As a new photographer in an environment where everyone with a smart phone can potentially take great photos for use online, it’s difficult to know how to proceed if, like me, you aim to sell your work. Over the last couple of years I have experimented with a few different platforms for showcasing my photographs. While each platform has its use, I don’t think any of them were ideal – at least, not the way I have used them.

The key, of course, is self promotion. Perhaps if you get that part right, it doesn’t matter what platform you use. When it comes to promoting my work I’m a novice. So it was with great delight I recently enrolled in a unit at the University of Tasmania which can help me to improve my online presence. I will be using this blog as a a digital journal to document my explorations with the concepts presented to me.

For myself, and for anyone who wants to follow along, I thought it would be useful to pinpoint my starting point. At the end of my course, I will be interested to look back at this post to reflect on any new insights. If you’ve had different experiences than I have, I’m interested to know your thoughts, so please leave a comment.

What to Photograph?

This was the most straight forward part of the process for me. My interest in photography grew from trying to identify species of plants, birds and animals when we moved to a property with bushland just over three years ago.  Most of my photographs fall into the category of nature photography.  However, as I learn new techniques, enter into fun photo challenges, and respond to requests from friends and family, I find my subject matter is broadening.

Photograph Format

At first, I tried to sell physical objects. I paid to get photographs printed and framed.  Most of these prints are still sitting in my storeroom.  While there are exceptions, most of the ones sold were to friends and family trying to help me out.   I contracted a local printer to produce a set of six gift cards which I designed myself.  The quality was good and price was reasonable on a per card basis, but of course there was a minimum print run of 300 cards.  Another addition to the storeroom.  The expense was too great to continue down this track, so I looked to online solutions.

There were no shortages when it came to online options. The tricky part was to select one that would work for me. My first foray into an online shop was on Etsy.com which had a great way of selling digital downloads of photographs and I could also showcase the cards I designed. The digital photographs all timed out without a sale, so I didn’t renew them. The gift cards are still there, but only a couple of sales.  Among the online shops I have tried are Facebook, Redbubble, Fine Art America and ViewBug – all without sales.

Platform for Purpose

Many online sales platforms are based in the USA or have USA currency.  The current exchange rates make it difficult for those of us in Australia.  The base price for a photographic purchase is beyond the control of users, and by the time a small (often tiny) margin is placed on photographs or products featuring photographs, the retail price is exorbitant compared with items which can be purchased through local shops.  So I began looking at how each of the sites I used helped me.   Doing this, I became quite fond of ViewBug.com – more of my photographs can be found on ViewBug than on any other platform for the following reasons:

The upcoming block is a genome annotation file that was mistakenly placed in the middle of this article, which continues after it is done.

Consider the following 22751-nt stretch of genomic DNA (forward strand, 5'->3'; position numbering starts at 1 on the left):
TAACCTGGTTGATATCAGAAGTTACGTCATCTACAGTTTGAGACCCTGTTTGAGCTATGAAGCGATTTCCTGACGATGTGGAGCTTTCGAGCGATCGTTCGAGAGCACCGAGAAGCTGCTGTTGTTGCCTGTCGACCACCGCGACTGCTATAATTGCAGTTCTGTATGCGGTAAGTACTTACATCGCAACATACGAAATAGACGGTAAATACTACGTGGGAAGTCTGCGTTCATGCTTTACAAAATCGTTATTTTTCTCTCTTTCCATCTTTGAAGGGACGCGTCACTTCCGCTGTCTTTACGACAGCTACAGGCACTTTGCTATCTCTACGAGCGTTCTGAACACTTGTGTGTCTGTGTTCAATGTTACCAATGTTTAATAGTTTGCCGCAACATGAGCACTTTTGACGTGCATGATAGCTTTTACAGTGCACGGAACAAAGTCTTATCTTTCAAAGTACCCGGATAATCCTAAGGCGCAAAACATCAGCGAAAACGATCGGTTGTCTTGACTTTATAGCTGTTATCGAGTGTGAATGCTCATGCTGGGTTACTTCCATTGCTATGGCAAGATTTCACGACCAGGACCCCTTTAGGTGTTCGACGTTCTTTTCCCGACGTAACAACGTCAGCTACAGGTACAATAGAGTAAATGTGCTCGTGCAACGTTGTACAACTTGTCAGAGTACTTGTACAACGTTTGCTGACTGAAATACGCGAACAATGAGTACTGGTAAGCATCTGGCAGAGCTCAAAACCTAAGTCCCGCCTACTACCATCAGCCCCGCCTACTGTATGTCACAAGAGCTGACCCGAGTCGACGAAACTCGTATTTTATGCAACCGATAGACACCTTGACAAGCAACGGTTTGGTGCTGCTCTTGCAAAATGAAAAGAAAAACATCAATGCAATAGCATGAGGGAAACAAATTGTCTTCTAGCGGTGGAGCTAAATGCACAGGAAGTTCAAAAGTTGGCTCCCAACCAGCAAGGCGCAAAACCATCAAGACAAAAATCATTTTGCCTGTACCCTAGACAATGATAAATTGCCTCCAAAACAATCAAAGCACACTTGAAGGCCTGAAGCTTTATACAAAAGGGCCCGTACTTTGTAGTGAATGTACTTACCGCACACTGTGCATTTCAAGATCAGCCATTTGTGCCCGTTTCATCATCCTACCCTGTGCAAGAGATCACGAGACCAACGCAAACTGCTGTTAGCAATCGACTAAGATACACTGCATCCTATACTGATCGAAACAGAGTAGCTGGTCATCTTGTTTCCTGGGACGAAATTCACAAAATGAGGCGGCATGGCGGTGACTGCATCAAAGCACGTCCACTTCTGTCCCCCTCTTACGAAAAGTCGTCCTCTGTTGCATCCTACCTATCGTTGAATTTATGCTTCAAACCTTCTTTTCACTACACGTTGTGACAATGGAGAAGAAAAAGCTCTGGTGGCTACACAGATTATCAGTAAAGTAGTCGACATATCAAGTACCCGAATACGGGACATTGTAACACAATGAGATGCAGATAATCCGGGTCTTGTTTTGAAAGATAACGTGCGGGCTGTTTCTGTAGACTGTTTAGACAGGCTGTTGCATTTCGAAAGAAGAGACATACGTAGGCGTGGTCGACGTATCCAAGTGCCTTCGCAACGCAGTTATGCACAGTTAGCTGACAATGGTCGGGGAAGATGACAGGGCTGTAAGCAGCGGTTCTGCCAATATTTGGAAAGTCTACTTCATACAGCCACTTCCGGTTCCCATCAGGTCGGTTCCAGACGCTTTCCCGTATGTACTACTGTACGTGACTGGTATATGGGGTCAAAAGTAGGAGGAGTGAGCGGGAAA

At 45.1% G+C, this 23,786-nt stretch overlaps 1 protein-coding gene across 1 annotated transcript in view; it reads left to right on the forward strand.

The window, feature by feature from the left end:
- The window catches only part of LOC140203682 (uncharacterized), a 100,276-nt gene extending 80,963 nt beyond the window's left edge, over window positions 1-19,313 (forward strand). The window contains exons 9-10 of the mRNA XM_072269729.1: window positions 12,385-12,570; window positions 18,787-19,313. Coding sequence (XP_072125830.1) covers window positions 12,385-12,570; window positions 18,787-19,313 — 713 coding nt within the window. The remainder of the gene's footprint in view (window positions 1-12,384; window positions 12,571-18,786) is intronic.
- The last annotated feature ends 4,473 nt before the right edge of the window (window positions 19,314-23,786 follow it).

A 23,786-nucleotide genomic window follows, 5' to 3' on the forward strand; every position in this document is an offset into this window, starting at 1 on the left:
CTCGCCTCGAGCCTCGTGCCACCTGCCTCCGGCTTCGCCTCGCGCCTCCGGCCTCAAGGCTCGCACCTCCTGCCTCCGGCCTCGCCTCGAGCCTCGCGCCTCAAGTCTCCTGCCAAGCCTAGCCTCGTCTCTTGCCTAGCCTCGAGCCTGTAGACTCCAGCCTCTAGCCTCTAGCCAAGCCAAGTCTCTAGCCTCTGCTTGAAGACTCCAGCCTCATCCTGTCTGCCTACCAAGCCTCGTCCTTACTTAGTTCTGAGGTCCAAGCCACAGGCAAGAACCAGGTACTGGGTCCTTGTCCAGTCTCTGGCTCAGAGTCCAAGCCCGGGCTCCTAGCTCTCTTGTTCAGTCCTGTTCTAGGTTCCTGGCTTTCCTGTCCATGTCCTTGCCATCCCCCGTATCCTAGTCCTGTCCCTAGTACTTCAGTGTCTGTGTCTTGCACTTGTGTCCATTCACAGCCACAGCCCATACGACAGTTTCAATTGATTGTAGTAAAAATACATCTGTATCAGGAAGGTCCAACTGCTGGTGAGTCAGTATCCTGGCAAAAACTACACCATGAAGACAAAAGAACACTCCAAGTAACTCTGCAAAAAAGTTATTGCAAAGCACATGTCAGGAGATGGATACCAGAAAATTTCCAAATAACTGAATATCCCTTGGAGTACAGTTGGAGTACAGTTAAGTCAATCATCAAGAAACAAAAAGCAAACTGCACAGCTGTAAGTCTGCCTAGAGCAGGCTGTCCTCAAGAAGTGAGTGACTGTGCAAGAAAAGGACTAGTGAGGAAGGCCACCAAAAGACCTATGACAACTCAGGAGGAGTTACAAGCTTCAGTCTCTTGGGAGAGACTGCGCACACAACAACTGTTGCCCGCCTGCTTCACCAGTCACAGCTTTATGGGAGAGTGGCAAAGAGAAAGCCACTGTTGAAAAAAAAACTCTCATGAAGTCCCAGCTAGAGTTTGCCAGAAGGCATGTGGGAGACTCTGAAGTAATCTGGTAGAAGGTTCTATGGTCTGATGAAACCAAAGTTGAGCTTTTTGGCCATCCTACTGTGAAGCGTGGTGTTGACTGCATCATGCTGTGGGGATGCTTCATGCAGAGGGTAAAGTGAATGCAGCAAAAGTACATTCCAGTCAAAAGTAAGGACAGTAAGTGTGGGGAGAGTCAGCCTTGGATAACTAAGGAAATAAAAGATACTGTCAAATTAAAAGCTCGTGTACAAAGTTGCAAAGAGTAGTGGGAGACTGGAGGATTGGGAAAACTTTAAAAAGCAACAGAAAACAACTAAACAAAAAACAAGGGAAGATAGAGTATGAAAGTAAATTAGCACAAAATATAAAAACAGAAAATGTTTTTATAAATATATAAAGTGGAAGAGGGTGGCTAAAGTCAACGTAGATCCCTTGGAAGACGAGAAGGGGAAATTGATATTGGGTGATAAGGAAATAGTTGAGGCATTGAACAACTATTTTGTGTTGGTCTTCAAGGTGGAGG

• As much as is possible, my photographs are protected from copyright infringes. Despite the lack of sales, I feel secure in using this platform as my portfolio.
  • Regular photographic challenges in a range of different fields inspire me to try new things. Some things work, others don’t, but each time I try something new I learn.
  • Through participating in competitions, I can get a general idea of which photographs are looked upon favourably.  This helps me to know which ones to print in a physical form if ever I decide to try my hand at local markets.
  • While I find the ‘Peer Awards’ (akin to a Facebook ‘Like”) a bit overblown on occasion, it can also lift the spirits to come home to a new ‘Award”
  • Although I have never won a competition, the prizes for those who do are quite good – mostly photographic equipment.

I may expand on online sales platforms in a future post.

Online Identity

I’ve struggled enormously with a clear online identity.  Initially I wanted to separate my personal identity from my brand identity and from my professional identity, so I set up three blogs, three Facebook Pages, two Twitter accounts and more, more, more.  Of course this was not as clear cut as I had imagined.  I now have bits and pieces of each identity on all three accounts and no one account or platform is a comprehensive overview of my creative work or my personal profile.  I tried to tie all of these together on my brand blog Musing Meanders with limited success.  By the end of the course, I am expecting the Musing Meanders site to look quite different.

Our first project is to look at ourselves and to produce ‘selfie’ portraits which demonstrate who we are.  For me, this is both extremely challenging and also exactly what is needed. I look forward to working through the next few weeks and achieving something I am happy with.

While I realise it will probably take more than one online study unit to find the best way of marketing my products, I am hoping to improve the way I present my work and myself online.

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Online Identity: How to Proceed?
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